Nina Therkildsen (Cornell)
Hannes Baumann (UConn)
Anna Tigano (Cornell)
Maria Akopyan, Callie Concannon
Oceans are large, open habitats, where it was previously believed that the lack of obvious barriers to dispersal would result in extensive mixing, thereby preventing organisms from adapting genetically to particular habitats. It has recently become clear, however, that many marine species are subdivided into multiple populations that have evolved to thrive best under contrasting local environmental conditions. Nevertheless, we still know very little about the genomic mechanisms that enable divergent adaptations in the face of ongoing intermixing.
The project was organized into four interconnected components
NSF Outcomes Report (2023)
In 2017, Nina Overgaard Therkildsen and Hannes Baumann, two early career researchers from Cornell University and the University of Connecticut, formed an alliance centered on the shared fascination for a small fish. This fish, the Atlantic silverside (Menidia menidia), has been a marine vertebrate model in eco-evolutionary studies ever since experimental work in the 1970s revealed that populations from different latitudes differed genetically and showed local adaptations in many different traits along the underlying climate gradient.
But how could such a fine-scale genetic structure exist? It was long assumed that in the marine realm migration and movement with ocean currents often result in gene flow that is so predominant that most marine species should have well-mixed, genetically homogenous populations.
So Baumann, the ecologist with experience in silverside rearing, and Therkildsen, a conservation geneticist already deeply involved in deciphering the silverside genome – together hatched a plan to reveal the genomic underpinnings of local adaptation in this famous model system. They proposed a combination of field collections and rearing experiments organized in four hierarchical parts they called SCAN, MAP, EVALUATE, and TEST.
More than five years later, we look back on a number of discoveries and groundbreaking experiments. And yet, it still feels like we have only scratched the surface of how evolution and genomes shape nature around us. The project demonstrated the existence of extreme levels of structural genetic diversity and hundreds of linked genes in M. menidia (Wilder et al. 2020, Tigano et al. 2021). Central to the main question was the discovery of massive chromosomal inversions in the silverside genome, which likely facilitate local adaptation in this species (Akopyan et al. 2022). We also worked on and published a comprehensive, non-redundant reference transcriptome for the Atlantic silverside (Therkildsen & Baumann 2020) that has since become an important resource for follow-up studies (Jacobs et al. in review).
In one of the most memorable and daring experimental efforts, our two teams drove for 36 hours to sample spawning-ripe silversides at Jekyll Island in Georgia, transport them live to Connecticut and then collect ripe spawners from another site at the south shore of Long Island (Patchogue). The reciprocal, individual and population F1 crosses were reared to maturity and then spawned again to obtain and rear F2 offspring, which then allowed quantitative trait mapping and evaluation of the role and ubiquity of inversions.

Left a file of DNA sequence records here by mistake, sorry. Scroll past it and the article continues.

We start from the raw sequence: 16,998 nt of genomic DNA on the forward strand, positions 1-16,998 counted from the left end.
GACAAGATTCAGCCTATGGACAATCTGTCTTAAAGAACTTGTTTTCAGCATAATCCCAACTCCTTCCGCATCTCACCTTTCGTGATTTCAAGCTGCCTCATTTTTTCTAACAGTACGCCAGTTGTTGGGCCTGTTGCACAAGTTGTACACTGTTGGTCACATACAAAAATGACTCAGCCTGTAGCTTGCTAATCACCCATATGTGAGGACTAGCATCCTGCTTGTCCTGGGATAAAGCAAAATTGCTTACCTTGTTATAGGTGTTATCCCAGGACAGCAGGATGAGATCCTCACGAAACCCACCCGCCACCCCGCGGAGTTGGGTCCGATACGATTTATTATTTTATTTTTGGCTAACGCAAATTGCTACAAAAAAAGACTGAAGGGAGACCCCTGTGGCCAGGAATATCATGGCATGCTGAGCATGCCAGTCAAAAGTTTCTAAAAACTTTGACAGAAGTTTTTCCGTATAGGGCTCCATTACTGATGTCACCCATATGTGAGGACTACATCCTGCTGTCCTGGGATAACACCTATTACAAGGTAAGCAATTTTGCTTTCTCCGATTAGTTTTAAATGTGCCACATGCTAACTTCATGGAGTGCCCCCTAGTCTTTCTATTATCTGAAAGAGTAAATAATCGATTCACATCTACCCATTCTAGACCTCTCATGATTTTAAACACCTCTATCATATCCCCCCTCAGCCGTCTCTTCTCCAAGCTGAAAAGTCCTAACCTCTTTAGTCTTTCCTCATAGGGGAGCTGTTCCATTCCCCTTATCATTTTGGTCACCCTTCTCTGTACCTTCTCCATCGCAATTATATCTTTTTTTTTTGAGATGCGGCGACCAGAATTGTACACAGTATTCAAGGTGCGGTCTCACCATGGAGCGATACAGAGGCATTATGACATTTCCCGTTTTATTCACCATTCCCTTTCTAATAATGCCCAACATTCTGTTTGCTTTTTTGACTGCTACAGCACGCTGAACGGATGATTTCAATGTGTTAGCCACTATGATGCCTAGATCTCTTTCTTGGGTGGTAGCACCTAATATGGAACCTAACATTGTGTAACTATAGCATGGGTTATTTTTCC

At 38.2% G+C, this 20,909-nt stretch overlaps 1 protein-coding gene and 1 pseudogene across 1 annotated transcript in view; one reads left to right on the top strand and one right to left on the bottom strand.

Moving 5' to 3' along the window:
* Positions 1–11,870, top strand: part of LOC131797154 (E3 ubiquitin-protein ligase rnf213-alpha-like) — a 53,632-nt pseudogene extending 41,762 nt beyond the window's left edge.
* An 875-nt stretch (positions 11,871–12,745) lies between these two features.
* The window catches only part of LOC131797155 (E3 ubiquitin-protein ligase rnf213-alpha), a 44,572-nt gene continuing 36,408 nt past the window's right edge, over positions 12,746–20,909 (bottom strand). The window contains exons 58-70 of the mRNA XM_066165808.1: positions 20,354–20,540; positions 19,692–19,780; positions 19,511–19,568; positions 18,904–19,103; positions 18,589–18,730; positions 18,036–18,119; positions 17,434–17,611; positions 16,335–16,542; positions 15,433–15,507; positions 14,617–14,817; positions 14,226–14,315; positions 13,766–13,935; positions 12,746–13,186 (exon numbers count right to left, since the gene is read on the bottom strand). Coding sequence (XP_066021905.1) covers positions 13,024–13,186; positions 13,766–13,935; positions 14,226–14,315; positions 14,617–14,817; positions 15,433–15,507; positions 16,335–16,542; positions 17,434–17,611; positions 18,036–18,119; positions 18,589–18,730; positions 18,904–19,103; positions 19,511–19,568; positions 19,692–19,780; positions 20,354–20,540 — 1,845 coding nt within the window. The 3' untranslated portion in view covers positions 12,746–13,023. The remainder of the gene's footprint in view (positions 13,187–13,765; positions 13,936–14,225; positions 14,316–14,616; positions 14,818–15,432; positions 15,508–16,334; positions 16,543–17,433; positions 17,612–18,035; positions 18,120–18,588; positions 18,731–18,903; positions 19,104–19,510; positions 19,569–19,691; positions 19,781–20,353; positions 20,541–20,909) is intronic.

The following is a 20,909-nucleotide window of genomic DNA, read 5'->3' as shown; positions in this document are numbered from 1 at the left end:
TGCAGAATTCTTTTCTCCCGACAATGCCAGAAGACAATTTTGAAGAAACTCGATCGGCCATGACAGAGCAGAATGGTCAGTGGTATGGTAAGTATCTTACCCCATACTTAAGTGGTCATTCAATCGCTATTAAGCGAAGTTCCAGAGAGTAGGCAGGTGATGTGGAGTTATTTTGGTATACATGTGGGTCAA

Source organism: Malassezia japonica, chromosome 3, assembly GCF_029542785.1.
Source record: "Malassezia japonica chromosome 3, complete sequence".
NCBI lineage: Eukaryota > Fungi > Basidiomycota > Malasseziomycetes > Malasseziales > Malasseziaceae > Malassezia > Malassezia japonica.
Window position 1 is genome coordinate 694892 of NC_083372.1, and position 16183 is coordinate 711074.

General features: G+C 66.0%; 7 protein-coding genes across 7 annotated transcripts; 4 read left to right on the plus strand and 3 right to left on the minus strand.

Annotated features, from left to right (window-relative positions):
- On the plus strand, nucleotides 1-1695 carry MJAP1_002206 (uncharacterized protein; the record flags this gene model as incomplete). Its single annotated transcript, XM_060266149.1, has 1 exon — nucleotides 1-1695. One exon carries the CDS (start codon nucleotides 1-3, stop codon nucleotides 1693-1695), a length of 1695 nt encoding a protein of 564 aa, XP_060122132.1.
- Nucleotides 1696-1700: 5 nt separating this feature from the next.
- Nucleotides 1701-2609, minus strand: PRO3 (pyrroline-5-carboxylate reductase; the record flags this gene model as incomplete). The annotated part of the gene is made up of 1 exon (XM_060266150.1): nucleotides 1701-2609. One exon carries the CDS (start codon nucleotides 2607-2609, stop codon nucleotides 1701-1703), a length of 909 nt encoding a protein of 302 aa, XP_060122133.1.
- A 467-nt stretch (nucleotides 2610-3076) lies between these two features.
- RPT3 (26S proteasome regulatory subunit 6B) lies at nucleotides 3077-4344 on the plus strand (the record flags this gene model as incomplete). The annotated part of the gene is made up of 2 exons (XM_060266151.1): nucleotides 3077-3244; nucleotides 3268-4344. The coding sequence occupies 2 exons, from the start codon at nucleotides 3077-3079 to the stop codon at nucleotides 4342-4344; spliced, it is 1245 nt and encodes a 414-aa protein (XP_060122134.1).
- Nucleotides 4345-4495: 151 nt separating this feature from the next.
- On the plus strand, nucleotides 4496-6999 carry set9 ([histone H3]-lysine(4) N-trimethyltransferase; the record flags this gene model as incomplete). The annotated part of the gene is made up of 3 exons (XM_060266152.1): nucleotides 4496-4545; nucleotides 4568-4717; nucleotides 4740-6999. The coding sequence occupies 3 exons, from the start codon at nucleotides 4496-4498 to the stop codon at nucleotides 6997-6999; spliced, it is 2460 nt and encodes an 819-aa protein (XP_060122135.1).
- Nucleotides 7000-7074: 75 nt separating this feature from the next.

Overall, this project produced a treasure trove of data that will continue to yield insights into the genomic architecture enabling local adaptation in silversides for several years to come. However, along with a groundswell of other work, this project has already and squarely rendered the notion outdated that marine populations are genetically homogeneous. They often are clearly not, and chromosomal inversions are likely a major reason why such genetic population structure and local adaptations persist in the wild.
Both PI’s and students have given over 20 presentations, seminars, and invited lectures, and the project has so far resulted in 7 high-profile publications, with another manuscript still in review. The project has supported training and career development for 8 graduate students, 3 post-doctoral female researchers, and 1 technician.
It broadly succeeded in establishing the Atlantic silverside as a model system for advanced ecological, evolutionary, and molecular approaches, while promoting the wonder and amazement about evolutionary principles in marine organisms.
Akopyan M, Tigano A, Jacobs A, Wilder AP, Baumann H, Therkildsen NO (2022) Comparative linkage mapping uncovers recombination suppression across massive chromosomal inversions associated with local adaptation in Atlantic silversides. Molecular Ecology 31:3323-3341
Jacobs, A., Velotta, J.P., Tigano, A., Wilder, A.P., Baumann, H., and Therkildsen, N.O. (2023) Temperature-dependent gene regulatory divergence underlies local adaptation with gene flow in the Atlantic silverside. Evolution (in review)
Therkildsen NO, Baumann H (2020) A comprehensive non-redundant reference transcriptome for the Atlantic silverside Menidia menidia. Marine Genomics 53:100738
Tigano A, Jacobs A, Wilder AP, Nand A, Zhan Y, Dekker J, Therkildsen NO (2021) Chromosome-level assembly of the Atlantic silverside genome reveals extreme levels of sequence diversity and structural genetic variation. Genome Biology and Evolution 13:evab098
Wilder AP, Palumbi SR, Conover DO, Therkildsen NO (2020) Footprints of local adaptation span hundreds of linked genes in the Atlantic silverside genome. Evolution Letters 4:430-443